Die Burg, Gemeinde Burg im Leimental. Foto/Photo: TES.

Saint John Nepomuk and tramway 10 of Basel

The world’s most international and inter-cantonal tramway is number 10, which runs from Dornach (canton of Solothurn) via villages in canton Basel-Landschaft (a.o. Arlesheim, Binningen and Bottmingen), the city of Basel (canton of Basel-Stadt) and the village of Leymen in Alsace (France) back to Rodersdorf (again canton of Solothurn).

The course of this tramway of almost 27 kilometres says something about the capricious borders of the cantons and these countries. This tramline also connects a historical figure, even a saint. John Nepomuk (1350-1393) was a priest and the confessor of Sophia of Bavaria (1376-1425), wife of King Wenceslaus of Luxembourg (1361-1419), a Roman-German king in the Holy Roman Empire of the German Nation.

He resided in Prague, the most important city in Bohemia (Czech Republic). Not only the grandeur of Prague finds its origin in this period, but also the statue of Nepomuk on the Charles Bridge in that city is related to it.

Wenceslaus had Nepomuk executed by drowning in the Vltava (Moldau) River because the priest did not want to violate his wife’s confessional secret (with a political conflict between the bishop and the king in the background). Nepomuk was canonised in 1729. He is the patron saint of the secrecy of confession and bridges.

For this reason, his statue is on the bridge over the Birs in Dornach, although the saint did not prevent the bridge from being destroyed in 1813 by the high waters of the Birs.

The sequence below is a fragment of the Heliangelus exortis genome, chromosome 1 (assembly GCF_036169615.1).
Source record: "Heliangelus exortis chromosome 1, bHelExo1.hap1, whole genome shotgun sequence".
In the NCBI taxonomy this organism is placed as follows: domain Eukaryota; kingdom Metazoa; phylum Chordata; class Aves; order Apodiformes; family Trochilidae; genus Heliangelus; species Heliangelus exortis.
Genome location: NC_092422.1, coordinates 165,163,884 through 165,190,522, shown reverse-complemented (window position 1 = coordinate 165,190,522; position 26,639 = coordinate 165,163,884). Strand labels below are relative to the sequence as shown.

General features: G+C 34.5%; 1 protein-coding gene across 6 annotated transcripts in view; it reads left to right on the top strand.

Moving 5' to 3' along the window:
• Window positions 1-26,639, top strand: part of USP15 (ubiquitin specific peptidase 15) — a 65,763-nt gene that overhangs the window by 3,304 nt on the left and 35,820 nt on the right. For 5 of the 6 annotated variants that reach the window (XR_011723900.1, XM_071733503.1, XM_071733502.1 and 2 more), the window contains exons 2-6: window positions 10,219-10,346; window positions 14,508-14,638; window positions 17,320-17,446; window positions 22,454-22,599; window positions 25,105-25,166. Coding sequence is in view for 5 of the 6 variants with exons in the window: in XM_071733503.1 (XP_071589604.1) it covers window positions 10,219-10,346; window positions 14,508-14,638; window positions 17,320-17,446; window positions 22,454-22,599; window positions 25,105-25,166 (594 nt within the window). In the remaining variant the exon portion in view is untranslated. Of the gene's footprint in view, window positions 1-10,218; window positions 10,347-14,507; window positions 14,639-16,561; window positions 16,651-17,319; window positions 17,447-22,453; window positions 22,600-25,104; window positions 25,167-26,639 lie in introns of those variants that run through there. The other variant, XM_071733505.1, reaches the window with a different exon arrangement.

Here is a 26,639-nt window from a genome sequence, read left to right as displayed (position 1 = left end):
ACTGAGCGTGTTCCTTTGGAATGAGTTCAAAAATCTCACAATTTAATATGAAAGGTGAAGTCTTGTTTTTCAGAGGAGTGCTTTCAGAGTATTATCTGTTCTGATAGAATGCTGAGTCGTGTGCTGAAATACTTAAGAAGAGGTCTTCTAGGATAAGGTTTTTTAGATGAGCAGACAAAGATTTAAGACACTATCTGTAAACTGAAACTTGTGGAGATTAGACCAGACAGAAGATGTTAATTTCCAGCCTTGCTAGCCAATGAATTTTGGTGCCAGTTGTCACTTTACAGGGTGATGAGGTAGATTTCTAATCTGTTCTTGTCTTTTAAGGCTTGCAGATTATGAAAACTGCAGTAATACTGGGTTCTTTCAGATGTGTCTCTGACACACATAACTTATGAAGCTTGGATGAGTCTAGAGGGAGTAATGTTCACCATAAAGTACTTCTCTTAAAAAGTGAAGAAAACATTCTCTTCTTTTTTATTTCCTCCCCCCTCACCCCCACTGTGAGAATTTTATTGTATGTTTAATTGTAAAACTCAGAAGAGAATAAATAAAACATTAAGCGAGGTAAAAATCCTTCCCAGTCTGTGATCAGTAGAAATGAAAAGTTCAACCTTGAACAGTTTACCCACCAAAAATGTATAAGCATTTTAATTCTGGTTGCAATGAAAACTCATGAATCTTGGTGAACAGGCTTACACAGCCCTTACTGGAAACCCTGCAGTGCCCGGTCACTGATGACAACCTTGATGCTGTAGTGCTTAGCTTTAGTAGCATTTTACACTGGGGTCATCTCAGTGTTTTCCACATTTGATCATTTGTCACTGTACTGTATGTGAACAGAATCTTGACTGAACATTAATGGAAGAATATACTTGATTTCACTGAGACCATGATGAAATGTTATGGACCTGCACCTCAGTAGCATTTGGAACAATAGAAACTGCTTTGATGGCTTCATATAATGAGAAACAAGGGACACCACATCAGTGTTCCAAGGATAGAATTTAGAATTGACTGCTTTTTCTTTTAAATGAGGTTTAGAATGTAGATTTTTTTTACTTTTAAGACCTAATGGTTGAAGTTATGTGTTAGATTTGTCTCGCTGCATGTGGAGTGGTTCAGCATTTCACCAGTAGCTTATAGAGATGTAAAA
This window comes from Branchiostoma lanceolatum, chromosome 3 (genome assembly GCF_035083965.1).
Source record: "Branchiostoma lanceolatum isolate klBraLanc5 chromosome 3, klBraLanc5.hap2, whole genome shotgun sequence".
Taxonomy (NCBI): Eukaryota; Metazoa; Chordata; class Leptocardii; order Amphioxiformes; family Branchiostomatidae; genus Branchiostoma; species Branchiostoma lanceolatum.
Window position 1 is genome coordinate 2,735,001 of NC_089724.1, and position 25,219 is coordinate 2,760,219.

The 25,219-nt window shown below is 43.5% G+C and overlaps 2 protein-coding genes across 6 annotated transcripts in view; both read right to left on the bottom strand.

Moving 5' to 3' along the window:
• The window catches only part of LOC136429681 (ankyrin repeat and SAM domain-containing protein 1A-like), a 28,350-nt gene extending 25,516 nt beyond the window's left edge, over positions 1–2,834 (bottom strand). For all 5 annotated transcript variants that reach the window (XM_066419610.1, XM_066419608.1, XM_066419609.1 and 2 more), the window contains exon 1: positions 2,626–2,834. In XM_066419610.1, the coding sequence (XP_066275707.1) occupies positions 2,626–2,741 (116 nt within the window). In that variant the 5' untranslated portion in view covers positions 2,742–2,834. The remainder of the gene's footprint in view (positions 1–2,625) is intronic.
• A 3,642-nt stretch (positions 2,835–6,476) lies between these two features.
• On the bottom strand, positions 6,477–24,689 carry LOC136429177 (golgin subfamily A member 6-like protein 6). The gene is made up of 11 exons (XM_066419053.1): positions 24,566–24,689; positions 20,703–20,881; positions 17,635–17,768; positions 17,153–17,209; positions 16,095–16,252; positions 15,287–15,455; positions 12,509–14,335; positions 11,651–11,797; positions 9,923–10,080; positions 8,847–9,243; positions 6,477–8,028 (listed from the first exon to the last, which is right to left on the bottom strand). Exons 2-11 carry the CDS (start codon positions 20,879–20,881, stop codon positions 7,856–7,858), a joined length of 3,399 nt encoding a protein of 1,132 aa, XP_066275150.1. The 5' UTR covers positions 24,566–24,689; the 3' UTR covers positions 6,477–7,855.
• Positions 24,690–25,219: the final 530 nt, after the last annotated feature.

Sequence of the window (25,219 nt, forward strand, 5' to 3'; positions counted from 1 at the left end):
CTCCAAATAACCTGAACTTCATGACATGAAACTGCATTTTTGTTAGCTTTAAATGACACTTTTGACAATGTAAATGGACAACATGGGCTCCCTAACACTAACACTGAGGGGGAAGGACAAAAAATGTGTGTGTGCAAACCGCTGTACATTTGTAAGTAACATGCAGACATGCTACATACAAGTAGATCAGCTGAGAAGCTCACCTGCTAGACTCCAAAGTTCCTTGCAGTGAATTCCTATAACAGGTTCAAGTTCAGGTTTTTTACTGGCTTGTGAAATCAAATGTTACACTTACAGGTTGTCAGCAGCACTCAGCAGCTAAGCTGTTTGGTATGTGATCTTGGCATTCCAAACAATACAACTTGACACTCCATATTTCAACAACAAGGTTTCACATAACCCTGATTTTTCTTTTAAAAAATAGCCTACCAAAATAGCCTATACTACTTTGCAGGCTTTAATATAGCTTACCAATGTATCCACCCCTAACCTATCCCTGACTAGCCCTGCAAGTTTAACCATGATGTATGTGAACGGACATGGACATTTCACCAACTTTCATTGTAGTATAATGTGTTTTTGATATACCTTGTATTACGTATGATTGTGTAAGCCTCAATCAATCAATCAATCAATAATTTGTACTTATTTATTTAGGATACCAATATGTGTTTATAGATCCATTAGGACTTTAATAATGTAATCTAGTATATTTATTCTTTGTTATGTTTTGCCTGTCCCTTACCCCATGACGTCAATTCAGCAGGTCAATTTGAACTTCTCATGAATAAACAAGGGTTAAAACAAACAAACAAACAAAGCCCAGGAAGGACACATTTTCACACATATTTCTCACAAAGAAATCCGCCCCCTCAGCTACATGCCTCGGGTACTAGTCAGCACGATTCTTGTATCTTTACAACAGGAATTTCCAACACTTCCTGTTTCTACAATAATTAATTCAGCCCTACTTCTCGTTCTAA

Near Rodersdorf, in the Alsace village of Wolfschwiller, stands a little chapel dedicated to this saint (Jean Népomucène in French). The old chapel was destroyed in the French Revolution in 1789 and renovated again in 1893. Hikers of the Swiss Alpine Club (Schweizer Alpen Club, SAC) occasionally perform the Dona Nobis Pacem at or in the chapel for his and later their own salvation.

Albert Hofmann (1906-2008) provided a quite different spiritual experience. He lived on the Rittimatti in the Swiss municipality of Burg in the Leimental. He discovered LSD in 1943. He became very old, which cannot be said of all users of LSD in the Flower Power period of the sixties.

Burg Castle in Burg

The Rittimattenweg is part of a hiking trail from Rodersdorf via the French villages Biederthal and Lutter back to Rodersdorf. The source of the little river Birsig is in this area.  The river flows through Basel and enters the Rhine underground at the Hotel Les Trois Rois. The first operator of the Birsigthalbahn company was named after this river in 1887, as is the Birsig viaduct in Basel.

The area has fertile clay soil that offers good opportunities for agriculture. Several castles still bear witness to its economic importance from the Middle Ages onwards.

The inhabitants In this French-Swiss border area can still communicate in the local Allemanian (Oberrheinallemanisch) dialect, although the knowledge of it is rapidly declining.

The Swiss Alpine Club

The Swiss Alpine Club (Schweizer Alpen Club, SAC/Club Alpin Suisse, CAS) regularly organises hiking trips in this region (and elsewhere).

Although the name suggests otherwise, the SAC not only organises ski tours, mountaineering and other sports in the high mountains and the Alps, but also (hiking) activities in other regions.

Proofreader: Adrian Dubock